Examples Of Pursuit Of Ambition In Macbeth

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The one who thinks blindly following ambitions is the goal in life is being deceived by the illusion of the pursuit of objectives being the principle of human development. The prevailing notion of the relentless quest for attaining aspirations being the goal in life is profoundly dangerous as it deceives people into their downfall, and subsequently others as well. William Shakespeare uses his play, Macbeth, to outline the detrimental consequences of, in turn, pursing of a burning desire. The Vindictive pursuit of ambition about Macbeth's goal to become King becomes a virus within Macbeth's life which infects him, and those who are close to him, like Lady Macbeth, both in equal measure. Shakespear explores a narrative from Macbeth's fall from…show more content…
After receiving his title "Thane of Cawdor"(1.111.105.10), realizing the that the witches prophecy bore truth, Shakespear presents a vital soliloquy from Macbeth in which he states that "[his] thought who's murder yet is but fantastical shakes so my single state of man/That function is smother'd in surmise and nothing is but what it is not"(1.111). Through showing his insight into Macbeth's psychology, it reveals Macbeth's immediate contemplation of murdering Duncan, after he is presented with a prophecy from the witches, a promise to achieve the king's throne. From this monologue, it is displayed that when Macbeth is given a chance to transcend the futile hierarchy, the change in his mindset and character is nearly immediate. Macbeth's lust for kingship clouds his thinking and decision making and is also is what makes a cynical change in his personality. Macbeth's deadly thought of regicide shakes him and is what fundamentally turns his once noble status into a bloody demoralising tyrant. Macbeth addresses his ambition in his key soliloquy as he states that he "[has] no spur to prick the sides of [his] intent but only vaulting…show more content…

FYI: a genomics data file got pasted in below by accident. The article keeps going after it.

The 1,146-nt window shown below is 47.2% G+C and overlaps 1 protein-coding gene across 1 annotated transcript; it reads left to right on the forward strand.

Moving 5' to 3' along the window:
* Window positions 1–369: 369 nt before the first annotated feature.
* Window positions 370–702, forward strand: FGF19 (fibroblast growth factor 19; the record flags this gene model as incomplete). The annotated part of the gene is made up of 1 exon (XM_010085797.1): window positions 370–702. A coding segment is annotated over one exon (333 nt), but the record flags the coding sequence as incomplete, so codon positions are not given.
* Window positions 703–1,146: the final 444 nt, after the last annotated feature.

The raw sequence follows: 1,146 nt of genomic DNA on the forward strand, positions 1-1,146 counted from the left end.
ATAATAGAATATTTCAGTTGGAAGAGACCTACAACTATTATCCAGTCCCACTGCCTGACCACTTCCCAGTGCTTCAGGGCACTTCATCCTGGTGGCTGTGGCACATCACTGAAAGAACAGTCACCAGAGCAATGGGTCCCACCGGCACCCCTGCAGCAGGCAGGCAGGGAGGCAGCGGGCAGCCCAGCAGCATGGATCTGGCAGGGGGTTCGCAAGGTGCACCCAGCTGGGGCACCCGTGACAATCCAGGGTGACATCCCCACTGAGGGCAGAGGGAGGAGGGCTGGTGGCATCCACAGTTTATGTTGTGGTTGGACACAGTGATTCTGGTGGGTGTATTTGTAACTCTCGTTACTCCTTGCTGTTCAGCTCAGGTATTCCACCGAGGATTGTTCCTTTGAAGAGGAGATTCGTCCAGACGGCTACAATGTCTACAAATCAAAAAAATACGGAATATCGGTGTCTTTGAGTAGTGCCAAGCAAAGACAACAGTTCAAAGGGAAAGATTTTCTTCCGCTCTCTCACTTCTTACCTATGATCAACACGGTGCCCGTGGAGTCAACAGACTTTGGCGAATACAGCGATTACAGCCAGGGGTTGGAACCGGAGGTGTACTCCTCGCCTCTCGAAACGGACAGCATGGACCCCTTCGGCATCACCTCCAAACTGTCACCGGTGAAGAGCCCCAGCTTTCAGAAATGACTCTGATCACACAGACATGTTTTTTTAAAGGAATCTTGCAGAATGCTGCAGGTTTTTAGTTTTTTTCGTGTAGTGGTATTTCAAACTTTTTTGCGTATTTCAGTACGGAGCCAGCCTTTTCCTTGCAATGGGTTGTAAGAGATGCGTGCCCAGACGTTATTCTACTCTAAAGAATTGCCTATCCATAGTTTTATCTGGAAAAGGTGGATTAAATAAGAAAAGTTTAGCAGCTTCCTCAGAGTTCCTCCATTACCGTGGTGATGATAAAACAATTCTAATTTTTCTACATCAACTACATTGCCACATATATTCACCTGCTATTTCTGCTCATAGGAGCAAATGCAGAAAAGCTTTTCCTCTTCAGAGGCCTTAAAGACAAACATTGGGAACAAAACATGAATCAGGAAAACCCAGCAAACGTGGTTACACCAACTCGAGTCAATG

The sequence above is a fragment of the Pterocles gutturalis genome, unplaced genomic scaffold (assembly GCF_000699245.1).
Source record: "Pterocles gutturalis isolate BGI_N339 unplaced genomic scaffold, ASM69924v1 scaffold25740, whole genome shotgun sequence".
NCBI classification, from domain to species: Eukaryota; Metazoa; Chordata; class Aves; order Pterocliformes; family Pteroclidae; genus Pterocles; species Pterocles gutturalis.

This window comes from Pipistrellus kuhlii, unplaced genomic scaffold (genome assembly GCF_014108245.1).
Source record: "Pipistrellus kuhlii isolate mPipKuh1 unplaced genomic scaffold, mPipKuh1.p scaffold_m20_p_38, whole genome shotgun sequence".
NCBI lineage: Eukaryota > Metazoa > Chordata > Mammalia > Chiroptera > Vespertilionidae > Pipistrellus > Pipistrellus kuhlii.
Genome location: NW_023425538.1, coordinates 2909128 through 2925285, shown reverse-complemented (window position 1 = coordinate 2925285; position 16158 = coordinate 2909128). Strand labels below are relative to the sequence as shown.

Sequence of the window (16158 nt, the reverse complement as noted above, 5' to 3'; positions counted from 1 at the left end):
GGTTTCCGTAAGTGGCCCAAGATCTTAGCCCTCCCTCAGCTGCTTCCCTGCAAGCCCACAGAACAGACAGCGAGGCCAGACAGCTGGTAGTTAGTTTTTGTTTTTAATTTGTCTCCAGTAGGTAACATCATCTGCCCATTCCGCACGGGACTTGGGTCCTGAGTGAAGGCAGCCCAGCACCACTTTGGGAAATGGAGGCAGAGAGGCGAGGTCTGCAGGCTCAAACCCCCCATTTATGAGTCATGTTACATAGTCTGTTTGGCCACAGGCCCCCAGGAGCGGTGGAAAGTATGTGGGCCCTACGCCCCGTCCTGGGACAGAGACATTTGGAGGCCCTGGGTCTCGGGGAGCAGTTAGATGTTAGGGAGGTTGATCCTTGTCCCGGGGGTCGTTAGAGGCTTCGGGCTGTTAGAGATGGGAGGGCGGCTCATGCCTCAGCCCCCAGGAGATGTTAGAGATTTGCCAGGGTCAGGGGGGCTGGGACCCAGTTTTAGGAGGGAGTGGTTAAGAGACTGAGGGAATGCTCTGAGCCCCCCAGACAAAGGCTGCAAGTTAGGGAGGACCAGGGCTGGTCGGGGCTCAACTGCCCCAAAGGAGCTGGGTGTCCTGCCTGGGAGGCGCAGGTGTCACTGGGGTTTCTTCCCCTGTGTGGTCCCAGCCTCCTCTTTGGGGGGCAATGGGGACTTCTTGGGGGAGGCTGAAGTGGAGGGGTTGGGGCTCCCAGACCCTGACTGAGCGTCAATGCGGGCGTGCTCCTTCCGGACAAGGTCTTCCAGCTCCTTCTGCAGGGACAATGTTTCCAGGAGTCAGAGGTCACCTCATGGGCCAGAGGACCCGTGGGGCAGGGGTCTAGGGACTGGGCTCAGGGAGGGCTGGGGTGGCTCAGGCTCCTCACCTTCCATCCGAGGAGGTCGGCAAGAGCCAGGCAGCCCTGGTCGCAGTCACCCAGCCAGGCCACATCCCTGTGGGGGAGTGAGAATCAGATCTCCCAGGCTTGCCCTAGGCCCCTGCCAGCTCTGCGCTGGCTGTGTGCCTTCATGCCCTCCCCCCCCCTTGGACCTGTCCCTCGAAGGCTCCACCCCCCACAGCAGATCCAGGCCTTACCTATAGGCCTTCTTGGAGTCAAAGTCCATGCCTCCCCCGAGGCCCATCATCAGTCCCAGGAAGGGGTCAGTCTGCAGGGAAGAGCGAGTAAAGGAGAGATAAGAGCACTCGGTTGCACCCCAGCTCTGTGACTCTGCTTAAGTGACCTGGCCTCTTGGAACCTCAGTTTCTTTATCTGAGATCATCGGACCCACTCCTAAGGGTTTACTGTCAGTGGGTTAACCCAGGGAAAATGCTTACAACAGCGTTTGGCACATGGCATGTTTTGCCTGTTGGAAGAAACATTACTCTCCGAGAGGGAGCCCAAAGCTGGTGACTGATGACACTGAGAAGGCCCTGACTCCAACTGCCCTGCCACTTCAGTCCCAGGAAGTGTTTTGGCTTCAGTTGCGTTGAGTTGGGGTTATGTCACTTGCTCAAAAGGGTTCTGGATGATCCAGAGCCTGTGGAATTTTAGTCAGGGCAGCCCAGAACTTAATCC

This illustrates the consequences of Macbeth's the pursuit of his ambition has done to him, infecting him by turning him into a monster that keeps on going, with no where to stop. Macbeth's ambition also makes him deceive people like the murderers into killing his once noble friend Banquo, as he persuades them by crying out "know that it was [Banqo] in the past which held you so under fortune" (111.1.75-77.41). From this, it is evident that there is a shift in Macbeth's social sphere as he is now stooped so low that he is indulging in corrupted murders to do his bidding. This highlights the effect his virus has in making his deceitful and form new lows by being the slave to his sickness from within, allowing it to infect him. Macbeth has exorbitantly descended the moral ladder by betraying his once close friend Banquo and the divine king, and with that himself. He betrays himself by overriding his once clear moral compass and instead accepts being the slave to his virus even when it plagues him meticulously. Furthermore, Macbeth is falling victim to his demise is apparent as at the end of the play he has lost connection to his soul and

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